Me personally, I have a fear of clownfish. Oh, stop laughing! Pixar portrays the little fish as all sweet an innocent, but I know… I know! Envision an aquatic version of Stephen King’s “It” and you’d be terrified too!
(Grabs paper bag again)
Hilarious! An aquatic version of It would be very funny. Can’t wait to see the proposed two-part motion-picture version of It that may come to theaters if all the planning and casting gets off the ground. Unasked for tip: don’t swim into an anemone alone with a clownfish (just being prudent) — you’ll float.
Thanks for the advice. And just for the record, my fear of clownfish isn’t all that funny, thank you very much! vV””Vv
When you finish a manuscript do you celebrate the accomplishment in a special way? If so, what is it? If not, why not?
When I finally finish a draft of a long project, novel, novella, or short story, I feel elated, and share the news with my mate, who doesn’t read fiction, and this also keeps me grounded. We’ll probably have a good dinner and a strong drink. I don’t really celebrate all that much. I tell some friends, but that Midwestern tooting my own horn thing is always a little voice inside my head telling me not to. When I published Sandcastle and Other Stories, I resisted telling most of my friends and family for so long. I still have to email many of them to let them know I published a book; don’t know why I’m so resistant to doing that, but I’ll get around to it.
I hear you’re working on your first novel. What made you decide to tackle the task of writing a full length novel?
I’ve actually finished writing two novels. I’m in the final copyediting phase of the first and the long slog through the first draft editing of the second. I was going to publish Wake Me Up last year, and waited for word from a publisher. When I began writing my novel the crime story called out to be a longer work; the characters involved, four main characters, each needed to contribute their story to the novel, and I wove them together. I published the ten short stories that make up Sandcastle and Other Stories first on my blog during the waiting time and decided a solid grouping of short sharp tales would be a better introduction of me as an author, my writing style, and what kind of subjects interest me. I hope to publish Wake Me Up early next year. I wrote my first horror/contagion novel titled The Shut-Ins, set in the Pacific Northwest, and I hope to publish that in the second half of 2013. It has that requisite unease I try to shoot for.
Awesome! I’m looking forward to reading those! Without giving away any spoilers, can you give us a synopsis of what your next published novel is about?
Wake Me Up is a psychological drama centered on a family in crisis after a horrific crime — It straddles the Young Adult and Adult Literary Fiction genres. A young teenager, the narrator, who is only perceived to be gay, and struggling with that, becomes the victim of an assault in Missoula, Montana. He is filled with anger and unleashes this anger at the wrong time. His parents and a visitor to their town also play huge roles in placing the narrator in a horrible situation that goes awry. He tells the story of what happened, and what is presently happening, while observing the people around him, the peripheral characters he came in contact with, while comatose in the hospital – he believes he is a ghost, and that he will not wake up, and the suspense comes naturally to the novel, as his survival hangs in the balance. The first chapter of Wake Me Up is a Bonus placed at the end of Sandcastle and Other Stories. I have a novella coming out as part of an original eBook in the suspense story anthology, Encounters, sometime this fall, probably in September, titled The Conversationalist. Each of the stories in the anthology had to have a stalker as the subject, but any kind of stalker. I’ve read most of the stories so far and they are all intriguing, fun, and wild, hitting different parts of the suspense genre with fantastical themes, and well-rounded characters. My story centers around a man who listens dutifully to the single women he dates but he doesn’t treat them well. Someone begins to stalk him for his caddish ways. Also, the best news came in early May after I published Sandcastle and Other Stories. A Washington State Publisher read the book, contacted me, and met with me here on my island, Fidalgo Island, in the San Juan Islands, north of Seattle, and said they were so taken with the book that they wanted to publish the print and other eBook versions of Sandcastle and Other Stories. This will probably happen sometime in November and I am on cloud nine floating above the shark tank because of this terrific turn of events.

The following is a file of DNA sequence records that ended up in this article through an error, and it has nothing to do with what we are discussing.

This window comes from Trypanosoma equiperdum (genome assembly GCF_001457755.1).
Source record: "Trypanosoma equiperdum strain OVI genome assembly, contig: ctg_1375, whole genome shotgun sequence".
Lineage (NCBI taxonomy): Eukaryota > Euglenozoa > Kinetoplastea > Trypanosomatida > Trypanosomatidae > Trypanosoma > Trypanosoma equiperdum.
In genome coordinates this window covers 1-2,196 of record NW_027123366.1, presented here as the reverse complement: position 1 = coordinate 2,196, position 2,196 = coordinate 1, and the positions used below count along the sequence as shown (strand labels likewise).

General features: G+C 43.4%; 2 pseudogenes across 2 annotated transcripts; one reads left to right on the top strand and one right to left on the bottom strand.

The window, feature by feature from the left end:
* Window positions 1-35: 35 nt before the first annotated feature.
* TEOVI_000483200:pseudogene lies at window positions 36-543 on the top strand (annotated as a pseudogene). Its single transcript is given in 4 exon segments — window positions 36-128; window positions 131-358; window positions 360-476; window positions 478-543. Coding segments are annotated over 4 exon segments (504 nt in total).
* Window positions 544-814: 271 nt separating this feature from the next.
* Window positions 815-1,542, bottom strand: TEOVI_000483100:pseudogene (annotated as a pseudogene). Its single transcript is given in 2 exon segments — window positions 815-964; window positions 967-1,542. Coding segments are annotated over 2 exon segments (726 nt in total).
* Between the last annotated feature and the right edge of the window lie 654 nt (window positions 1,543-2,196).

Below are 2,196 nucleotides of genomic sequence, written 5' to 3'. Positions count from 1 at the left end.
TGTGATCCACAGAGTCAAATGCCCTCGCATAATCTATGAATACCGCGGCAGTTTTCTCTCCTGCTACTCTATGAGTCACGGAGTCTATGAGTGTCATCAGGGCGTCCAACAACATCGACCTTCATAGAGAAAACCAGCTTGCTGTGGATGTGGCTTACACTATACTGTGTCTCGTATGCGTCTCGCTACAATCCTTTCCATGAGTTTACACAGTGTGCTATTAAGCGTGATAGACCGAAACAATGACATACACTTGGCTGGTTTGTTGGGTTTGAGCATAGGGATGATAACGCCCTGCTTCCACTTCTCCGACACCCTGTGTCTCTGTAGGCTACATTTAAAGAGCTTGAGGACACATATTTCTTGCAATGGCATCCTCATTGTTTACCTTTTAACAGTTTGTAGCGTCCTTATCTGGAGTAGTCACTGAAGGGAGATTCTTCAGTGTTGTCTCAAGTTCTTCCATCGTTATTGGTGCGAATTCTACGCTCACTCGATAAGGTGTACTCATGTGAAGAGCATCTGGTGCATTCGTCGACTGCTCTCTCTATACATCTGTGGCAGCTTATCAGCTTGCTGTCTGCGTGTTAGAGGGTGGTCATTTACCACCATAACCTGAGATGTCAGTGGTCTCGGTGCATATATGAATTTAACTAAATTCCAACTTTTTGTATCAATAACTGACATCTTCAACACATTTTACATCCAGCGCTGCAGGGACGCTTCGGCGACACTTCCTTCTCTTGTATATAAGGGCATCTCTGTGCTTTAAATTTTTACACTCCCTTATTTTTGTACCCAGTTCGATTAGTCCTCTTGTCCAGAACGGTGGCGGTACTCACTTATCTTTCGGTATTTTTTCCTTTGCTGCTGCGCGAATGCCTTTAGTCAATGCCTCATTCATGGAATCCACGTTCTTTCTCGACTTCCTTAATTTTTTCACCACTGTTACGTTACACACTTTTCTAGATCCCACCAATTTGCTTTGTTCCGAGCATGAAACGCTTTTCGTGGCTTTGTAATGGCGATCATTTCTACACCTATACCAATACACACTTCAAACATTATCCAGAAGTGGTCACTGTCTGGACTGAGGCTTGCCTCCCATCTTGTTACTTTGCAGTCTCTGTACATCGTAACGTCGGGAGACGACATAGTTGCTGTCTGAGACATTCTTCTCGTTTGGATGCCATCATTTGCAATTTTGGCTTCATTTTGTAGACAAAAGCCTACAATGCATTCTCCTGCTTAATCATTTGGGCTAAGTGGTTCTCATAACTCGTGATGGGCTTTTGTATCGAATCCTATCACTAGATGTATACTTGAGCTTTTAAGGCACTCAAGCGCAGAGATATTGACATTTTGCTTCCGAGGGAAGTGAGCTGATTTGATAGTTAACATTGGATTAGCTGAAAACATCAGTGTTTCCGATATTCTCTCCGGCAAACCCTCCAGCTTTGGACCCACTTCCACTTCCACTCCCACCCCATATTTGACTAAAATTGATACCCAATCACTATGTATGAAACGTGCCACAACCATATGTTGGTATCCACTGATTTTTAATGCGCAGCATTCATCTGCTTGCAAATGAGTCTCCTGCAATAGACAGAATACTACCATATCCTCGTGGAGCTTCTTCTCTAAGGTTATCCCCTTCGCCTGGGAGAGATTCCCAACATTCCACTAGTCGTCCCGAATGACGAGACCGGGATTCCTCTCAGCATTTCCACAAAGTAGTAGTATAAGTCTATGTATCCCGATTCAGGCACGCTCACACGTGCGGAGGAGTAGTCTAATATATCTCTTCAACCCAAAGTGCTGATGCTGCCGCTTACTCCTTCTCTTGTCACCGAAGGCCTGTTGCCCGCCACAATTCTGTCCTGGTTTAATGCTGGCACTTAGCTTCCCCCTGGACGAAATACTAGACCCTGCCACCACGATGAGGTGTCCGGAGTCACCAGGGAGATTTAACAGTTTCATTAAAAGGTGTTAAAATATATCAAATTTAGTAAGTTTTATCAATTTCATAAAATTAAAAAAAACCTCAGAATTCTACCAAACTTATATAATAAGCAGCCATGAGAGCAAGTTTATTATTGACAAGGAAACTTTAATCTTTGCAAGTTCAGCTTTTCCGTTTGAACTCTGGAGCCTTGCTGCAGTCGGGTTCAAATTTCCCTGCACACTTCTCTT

That’s excellent news, Justin! So, when you aren’t working on a writing project, what do you like to do for fun?
I love to play with my pets. Zippy & Kipling are two long coat German shepherds. Ajax The Gray (Gandalf’s long-lived mystical cat) & Eartha Kitt’n (who has a secret she keeps from everyone) are always in a heightened state of anxiety, since Zippy & Kipling keep trying to figure out how to use them as squeak toys. Zippy is six, Kipling turns one in a couple months, and the cats are two. I also love to play the game of tennis, and this gets me out of my writer chair, sometimes too much. Cooking is one of my favorite past times – and I try to tackle complex meals, failing like Dr. Frankenstein some of the time.